And today, with no prior warning or indication, no customer notifications, or emails, or developer blog posts anywhere. Just out of the ether, Tapbots launched Tweetbot 4 as a separate paid app, with no option for recent purchases to upgrade to the new version. The app store even allows for ‘clever’ upgrades thanks to the ‘complete my bundle’ option; this is how The Omni Group handled upgrades for their popular OmniFocus app when they released the universal version. This however requires the old and new apps be available in the store at the same time, and the developer creates a ‘bundle’ with both apps, so let’s see if they followed that route…


Oh, well this doesn’t look very good at all… not only is there no bundle option for upgrades, Tapbots actually pulled the old version (tweetbot 3) from the app store. So not only do recent buyers have to fork over another $5 for version 4, but if for any reason you didn’t leave version 3 installed (and/or haven’t manually backed-up the ‘IPA’ file) you can’t re-install it, you’ve lost your purchased app entirely.

What happens if the app doesn’t transfer during a phone upgrade? Gone.
Need a warranty replacement for any reason? Gone.
Uninstall the app by accident? Gone.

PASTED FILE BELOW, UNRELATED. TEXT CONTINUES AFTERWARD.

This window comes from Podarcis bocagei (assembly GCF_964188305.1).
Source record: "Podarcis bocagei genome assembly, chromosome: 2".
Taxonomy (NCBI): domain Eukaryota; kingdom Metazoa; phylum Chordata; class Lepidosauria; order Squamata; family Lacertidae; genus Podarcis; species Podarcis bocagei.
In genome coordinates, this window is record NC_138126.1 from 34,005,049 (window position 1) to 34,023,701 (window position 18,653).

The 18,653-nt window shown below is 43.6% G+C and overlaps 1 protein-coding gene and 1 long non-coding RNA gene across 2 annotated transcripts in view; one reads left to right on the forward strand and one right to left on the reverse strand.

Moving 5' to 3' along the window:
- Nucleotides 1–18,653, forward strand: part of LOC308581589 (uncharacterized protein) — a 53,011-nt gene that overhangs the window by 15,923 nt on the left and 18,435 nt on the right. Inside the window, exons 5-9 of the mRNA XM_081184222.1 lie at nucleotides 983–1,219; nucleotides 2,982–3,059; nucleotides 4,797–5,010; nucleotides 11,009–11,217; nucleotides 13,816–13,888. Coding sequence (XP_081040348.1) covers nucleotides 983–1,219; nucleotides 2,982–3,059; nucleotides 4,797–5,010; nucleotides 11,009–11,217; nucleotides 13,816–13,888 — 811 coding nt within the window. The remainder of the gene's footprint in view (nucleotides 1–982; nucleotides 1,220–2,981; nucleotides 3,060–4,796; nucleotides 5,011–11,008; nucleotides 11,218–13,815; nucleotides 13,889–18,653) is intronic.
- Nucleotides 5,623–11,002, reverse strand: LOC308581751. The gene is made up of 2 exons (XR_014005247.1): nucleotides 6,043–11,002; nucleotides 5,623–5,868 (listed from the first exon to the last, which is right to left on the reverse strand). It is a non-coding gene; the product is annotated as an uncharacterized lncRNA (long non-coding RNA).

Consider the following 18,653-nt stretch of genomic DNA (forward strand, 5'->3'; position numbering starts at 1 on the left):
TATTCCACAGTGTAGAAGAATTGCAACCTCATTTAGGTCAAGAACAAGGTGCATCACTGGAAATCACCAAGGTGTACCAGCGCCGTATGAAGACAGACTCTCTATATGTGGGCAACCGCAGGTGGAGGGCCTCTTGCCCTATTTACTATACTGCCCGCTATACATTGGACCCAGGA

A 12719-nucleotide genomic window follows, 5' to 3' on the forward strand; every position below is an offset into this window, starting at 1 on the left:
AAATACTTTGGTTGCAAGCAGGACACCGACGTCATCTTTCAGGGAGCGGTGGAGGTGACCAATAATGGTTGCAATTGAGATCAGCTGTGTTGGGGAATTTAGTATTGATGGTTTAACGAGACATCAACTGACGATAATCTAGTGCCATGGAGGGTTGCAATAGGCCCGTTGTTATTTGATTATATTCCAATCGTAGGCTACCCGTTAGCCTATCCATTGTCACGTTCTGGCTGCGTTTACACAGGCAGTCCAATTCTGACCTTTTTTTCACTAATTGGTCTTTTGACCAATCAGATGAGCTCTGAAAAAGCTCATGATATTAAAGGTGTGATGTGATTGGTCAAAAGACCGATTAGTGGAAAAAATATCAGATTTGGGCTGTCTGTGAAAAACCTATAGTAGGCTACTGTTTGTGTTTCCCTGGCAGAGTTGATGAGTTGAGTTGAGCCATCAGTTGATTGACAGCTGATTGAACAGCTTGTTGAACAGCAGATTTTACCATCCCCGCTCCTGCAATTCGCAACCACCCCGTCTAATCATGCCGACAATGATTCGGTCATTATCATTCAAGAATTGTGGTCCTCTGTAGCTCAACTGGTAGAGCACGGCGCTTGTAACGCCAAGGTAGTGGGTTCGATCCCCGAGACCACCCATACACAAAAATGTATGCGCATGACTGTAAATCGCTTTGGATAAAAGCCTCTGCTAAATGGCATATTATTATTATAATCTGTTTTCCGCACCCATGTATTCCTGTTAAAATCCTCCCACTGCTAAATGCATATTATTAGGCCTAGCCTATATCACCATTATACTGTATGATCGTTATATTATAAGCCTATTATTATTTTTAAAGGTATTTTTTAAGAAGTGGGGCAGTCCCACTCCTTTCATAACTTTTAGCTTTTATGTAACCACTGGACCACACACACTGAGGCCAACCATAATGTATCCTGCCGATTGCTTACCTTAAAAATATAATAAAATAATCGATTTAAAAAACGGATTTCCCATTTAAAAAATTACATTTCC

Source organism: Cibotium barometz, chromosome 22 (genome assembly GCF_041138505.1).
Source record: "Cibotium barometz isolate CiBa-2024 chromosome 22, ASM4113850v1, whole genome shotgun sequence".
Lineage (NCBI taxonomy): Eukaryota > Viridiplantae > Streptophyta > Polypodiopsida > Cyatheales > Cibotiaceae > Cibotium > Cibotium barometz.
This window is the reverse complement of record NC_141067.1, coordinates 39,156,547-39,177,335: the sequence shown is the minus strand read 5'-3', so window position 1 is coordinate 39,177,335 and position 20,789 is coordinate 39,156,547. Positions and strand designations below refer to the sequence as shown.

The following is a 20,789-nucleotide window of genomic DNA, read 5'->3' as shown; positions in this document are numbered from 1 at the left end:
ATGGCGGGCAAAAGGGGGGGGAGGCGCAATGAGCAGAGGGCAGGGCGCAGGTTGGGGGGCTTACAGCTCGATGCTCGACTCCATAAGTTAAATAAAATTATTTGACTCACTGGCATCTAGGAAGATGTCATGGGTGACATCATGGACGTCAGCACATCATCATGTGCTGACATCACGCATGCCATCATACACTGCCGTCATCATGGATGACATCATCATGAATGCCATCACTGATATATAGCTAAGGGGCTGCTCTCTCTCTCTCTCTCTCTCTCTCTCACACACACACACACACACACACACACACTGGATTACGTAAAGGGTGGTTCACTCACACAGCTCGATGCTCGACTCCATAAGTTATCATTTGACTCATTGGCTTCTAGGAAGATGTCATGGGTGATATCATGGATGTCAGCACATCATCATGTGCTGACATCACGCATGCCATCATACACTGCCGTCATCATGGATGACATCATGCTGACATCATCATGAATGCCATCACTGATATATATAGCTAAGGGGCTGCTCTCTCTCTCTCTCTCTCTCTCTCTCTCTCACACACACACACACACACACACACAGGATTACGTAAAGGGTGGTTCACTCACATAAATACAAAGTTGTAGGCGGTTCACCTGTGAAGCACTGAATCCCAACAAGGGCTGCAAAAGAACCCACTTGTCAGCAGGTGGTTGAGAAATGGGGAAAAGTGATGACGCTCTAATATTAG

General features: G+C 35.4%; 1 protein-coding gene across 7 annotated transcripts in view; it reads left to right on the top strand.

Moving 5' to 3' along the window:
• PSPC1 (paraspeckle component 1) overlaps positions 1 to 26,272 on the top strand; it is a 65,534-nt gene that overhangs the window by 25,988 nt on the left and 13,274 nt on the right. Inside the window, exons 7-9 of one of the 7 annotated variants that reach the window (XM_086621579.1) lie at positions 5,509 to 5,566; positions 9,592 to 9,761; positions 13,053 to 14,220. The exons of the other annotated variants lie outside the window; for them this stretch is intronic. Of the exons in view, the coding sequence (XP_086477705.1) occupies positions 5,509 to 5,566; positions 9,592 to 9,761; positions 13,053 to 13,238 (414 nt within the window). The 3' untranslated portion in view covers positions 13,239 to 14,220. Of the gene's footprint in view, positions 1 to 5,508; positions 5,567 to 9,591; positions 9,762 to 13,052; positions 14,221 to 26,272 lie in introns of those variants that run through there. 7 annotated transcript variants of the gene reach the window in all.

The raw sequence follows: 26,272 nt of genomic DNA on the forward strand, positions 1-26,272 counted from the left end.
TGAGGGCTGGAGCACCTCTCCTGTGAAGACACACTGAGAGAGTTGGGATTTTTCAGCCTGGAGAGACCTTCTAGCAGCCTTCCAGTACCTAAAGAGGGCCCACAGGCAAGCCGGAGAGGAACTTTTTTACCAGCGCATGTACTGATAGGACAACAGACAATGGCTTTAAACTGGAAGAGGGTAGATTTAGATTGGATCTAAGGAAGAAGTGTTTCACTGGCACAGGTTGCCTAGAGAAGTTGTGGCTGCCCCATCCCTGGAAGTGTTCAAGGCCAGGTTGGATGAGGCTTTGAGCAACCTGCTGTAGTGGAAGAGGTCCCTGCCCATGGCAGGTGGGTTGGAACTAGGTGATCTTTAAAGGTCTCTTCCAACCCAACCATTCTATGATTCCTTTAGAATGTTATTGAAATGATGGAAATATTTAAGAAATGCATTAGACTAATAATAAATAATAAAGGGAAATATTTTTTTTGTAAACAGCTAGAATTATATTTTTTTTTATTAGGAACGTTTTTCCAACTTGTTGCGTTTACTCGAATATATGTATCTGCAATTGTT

This is a flat out user-hostile move, and shows that Tapbots doesn’t respect their customers. Granted this doesn’t matter, in a few weeks nobody will remember today, and people will turn to iMore, Mac Stories, and see glowing reviews that make no mention of this.

Maybe I’d feel different if I were a long-time user, with months or years of updates already behind me, but I’m not; I’ve had Tweetbot 3 for 5 weeks, and I don’t feel the app offered enough to be worth $5 for 5 weeks of use. Given the way the launch of version 4 is being handled so far, I don’t trust the developer nor think they deserve another $5 at this point.

So this post can serve as my attempt at warning people about buying anything from Tapbots; they don’t respect you as a customer, so think very, very long about giving them your money.

El Capitan

So I finally took the plunge a couple weeks ago and upgraded my hackintosh to OS X 10.11 El Capitan. This is just some preliminary notes on how my upgrade went, and some guidelines you may want to follow if you’re similarly upgrading your machine.

Because this is a major version upgrade, and El Capitan is adding stricter SIP, I recommend being a bit more methodical/paranoid than normal with the upgrade:

  • copy existing clover config/installation to a USB key for backup/emergency use